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U.S. Adoptions Give Russian Children New Lives

As someone who loves my native country, I understand that when orphans are adopted by foreign parents, Russia loses those children forever. They go to live with their new families and remain beyond our borders for the rest of their lives. As frustrating and painful as it is, the children are ultimately happier for having gained loving parents and new lives full of hope.

In the process, Russia loses not only some of its citizens but also potential parents of future generations. But even if these orphans stayed in Russia and had children, the odds are high they, too, would give up their children to orphanages. It is not their fault but their misfortune — a misfortune that haunts their entire lives.

I am very familiar with the lives children lead in Russian orphanages and what often happens to them after they leave and try to lead a normal life. Unfortunately, the state has shown no interest in helping them become productive citizens. I wrote a thesis on the subject and can confidently report that Russia's attitude toward these children has not changed since Felix Dzerzhinsky ordered that a network of shelters be built to round up homeless children — like a bunch of stray cats and dogs — to get them off the street. Rather than providing counseling and other forms of assistance to deeply dysfunctional families, the government simply removes the children and places them in orphanages. Out of sight, out of mind.

Russia lacks a system that encourages young mothers not to give their unwanted newborns to orphanages. What's more, nongovernmental organizations that try to assist orphans or parents who want to give up their children to an orphanage are sometimes harassed by the authorities for "overstepping the jurisdiction of the state." The result is that children end up in orphanages, and the parents whose children have been removed are marginalized, branded with shame and subjected to harassment from the police. This is all standard government policy.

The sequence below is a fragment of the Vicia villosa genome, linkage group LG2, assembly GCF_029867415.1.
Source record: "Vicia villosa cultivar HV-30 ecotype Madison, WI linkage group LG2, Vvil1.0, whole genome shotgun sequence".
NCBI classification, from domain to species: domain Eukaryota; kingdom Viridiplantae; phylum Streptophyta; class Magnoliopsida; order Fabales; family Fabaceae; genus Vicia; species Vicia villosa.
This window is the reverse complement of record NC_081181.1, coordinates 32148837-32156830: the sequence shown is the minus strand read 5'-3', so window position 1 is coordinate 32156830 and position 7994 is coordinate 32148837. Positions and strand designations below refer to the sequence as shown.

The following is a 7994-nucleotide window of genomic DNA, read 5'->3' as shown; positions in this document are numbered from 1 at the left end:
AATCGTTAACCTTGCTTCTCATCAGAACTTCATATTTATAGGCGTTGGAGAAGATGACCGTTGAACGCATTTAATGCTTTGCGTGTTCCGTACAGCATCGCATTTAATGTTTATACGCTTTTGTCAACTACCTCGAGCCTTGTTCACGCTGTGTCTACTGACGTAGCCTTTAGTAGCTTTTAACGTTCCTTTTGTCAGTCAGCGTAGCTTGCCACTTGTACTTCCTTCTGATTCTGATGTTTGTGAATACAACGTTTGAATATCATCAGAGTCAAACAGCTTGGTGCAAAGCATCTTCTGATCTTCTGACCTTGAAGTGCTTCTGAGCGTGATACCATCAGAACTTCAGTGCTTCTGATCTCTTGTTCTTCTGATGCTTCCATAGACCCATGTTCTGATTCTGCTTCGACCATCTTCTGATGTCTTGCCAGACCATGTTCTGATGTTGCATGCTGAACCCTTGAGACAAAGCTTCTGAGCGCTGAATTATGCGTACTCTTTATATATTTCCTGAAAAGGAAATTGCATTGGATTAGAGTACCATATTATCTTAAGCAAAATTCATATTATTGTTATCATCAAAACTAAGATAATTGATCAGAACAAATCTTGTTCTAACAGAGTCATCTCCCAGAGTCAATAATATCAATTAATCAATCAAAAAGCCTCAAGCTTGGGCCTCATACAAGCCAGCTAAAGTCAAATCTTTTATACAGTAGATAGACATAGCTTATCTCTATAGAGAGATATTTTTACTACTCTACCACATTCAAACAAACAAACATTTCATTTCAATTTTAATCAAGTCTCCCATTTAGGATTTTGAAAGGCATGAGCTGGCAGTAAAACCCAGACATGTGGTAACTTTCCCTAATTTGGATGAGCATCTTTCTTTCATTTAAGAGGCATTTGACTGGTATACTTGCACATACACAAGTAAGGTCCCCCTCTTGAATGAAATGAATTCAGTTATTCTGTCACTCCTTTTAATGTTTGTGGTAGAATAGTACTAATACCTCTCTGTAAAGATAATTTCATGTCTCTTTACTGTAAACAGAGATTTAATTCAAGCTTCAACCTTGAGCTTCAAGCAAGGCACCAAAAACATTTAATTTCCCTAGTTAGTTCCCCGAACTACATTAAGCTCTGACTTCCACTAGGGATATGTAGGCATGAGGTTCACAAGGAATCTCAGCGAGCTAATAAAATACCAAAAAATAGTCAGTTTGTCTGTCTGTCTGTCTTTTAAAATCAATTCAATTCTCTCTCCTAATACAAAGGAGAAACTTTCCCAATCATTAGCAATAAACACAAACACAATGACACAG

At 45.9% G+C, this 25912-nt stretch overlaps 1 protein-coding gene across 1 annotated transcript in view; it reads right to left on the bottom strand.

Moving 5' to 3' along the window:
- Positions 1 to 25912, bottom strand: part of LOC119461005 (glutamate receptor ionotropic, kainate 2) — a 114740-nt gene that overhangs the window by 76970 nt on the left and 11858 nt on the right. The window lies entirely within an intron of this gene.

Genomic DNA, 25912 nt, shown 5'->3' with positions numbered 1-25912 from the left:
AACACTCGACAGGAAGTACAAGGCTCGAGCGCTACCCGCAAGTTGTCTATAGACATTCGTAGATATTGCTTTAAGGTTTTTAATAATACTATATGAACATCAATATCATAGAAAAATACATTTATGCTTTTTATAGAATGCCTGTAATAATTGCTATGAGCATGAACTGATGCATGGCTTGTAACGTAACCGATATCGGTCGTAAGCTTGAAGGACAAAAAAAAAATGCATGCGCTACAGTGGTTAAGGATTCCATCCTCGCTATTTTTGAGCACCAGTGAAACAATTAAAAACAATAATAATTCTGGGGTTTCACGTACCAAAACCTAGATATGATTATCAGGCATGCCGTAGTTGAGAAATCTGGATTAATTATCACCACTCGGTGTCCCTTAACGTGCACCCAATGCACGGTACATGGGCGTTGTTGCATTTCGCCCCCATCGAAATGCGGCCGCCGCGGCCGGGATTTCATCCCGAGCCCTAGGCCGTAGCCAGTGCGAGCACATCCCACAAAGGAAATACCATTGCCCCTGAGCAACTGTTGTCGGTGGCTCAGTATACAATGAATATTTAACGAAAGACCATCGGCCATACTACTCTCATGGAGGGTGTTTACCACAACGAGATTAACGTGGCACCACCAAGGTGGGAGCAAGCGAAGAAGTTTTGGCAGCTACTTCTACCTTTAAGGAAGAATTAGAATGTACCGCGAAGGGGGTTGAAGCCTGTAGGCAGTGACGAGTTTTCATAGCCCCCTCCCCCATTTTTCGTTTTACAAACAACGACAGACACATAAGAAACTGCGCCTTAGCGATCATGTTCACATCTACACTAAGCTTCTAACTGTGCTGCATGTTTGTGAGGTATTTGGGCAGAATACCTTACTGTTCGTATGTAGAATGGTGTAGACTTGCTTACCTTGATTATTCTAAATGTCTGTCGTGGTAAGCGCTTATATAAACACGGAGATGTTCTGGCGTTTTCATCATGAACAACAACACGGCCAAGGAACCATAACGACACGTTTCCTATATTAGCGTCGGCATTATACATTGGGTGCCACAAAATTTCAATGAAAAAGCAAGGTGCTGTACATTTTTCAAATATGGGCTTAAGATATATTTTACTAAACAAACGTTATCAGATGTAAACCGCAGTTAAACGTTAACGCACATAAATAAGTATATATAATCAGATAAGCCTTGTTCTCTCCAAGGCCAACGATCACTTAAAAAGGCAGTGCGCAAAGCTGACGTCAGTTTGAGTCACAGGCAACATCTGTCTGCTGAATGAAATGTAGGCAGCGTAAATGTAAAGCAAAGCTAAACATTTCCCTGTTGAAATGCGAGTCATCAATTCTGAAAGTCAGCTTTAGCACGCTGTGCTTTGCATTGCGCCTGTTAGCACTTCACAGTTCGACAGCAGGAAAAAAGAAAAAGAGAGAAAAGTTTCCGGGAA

Political will is needed along with new legislation to help these broken families and abandoned children. The situation also calls for government officials or institutions that will be charged with preserving families and not simply with overseeing their dissolution. The actions of children's rights ombudsman Pavel Astakhov fall far short of this standard, and his support for the current measure to ban U.S. citizens from adopting Russian children only proves that he will shift his stance on the issue according to whichever way the political winds are blowing.

I am personally in favor of Russian orphans being adopted by Russian families, but to achieve this, the government and civil society must do more than simply give orphans toys at New Year's without any thought of adopting them. But how can we make Russians and the government more charitable and humane with regard to orphans? In most cases, adoptive parents prefer healthy and attractive children. What to do about children who have serious health problems and disabilities? What level of awareness should society have so that people would willingly adopt these children, knowing that the Russian medical system is unable to cure or even help them significantly? Waiting until Russian medicine improves to make them viable candidates for adoption would simply be criminal.

U.S. parents adopt Russian children not only to give them a new identity but also to help them overcome their illnesses and disabilities. Credit here should also be given to the U.S. government for extending benefits to so many children adopted from overseas.

Russian orphans cannot wait until their own society and medical system develop enough to care for them. They need families right now because childhood is the time in which the foundations of character are laid. If the childhood they experience in Russia is a reflection of the conditions in orphanages today, their future will be bleak indeed.

I once saw a girl and a boy in a Russian orphanage who suffered from serious medical problems, and later I visited them overseas in the home of their foreign adoptive mother. She gave those children a loving family and the most important gift of all: their own happy and productive childhood.

That is how it should be. The right to a happy childhood has no borders or nationality.

Alexander Gezalov, an adviser to the Public Chamber on issues related to child adoption and orphanages, is author of "Solyonoye Detstvo."

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The views expressed in opinion pieces do not necessarily reflect the position of The Moscow Times.

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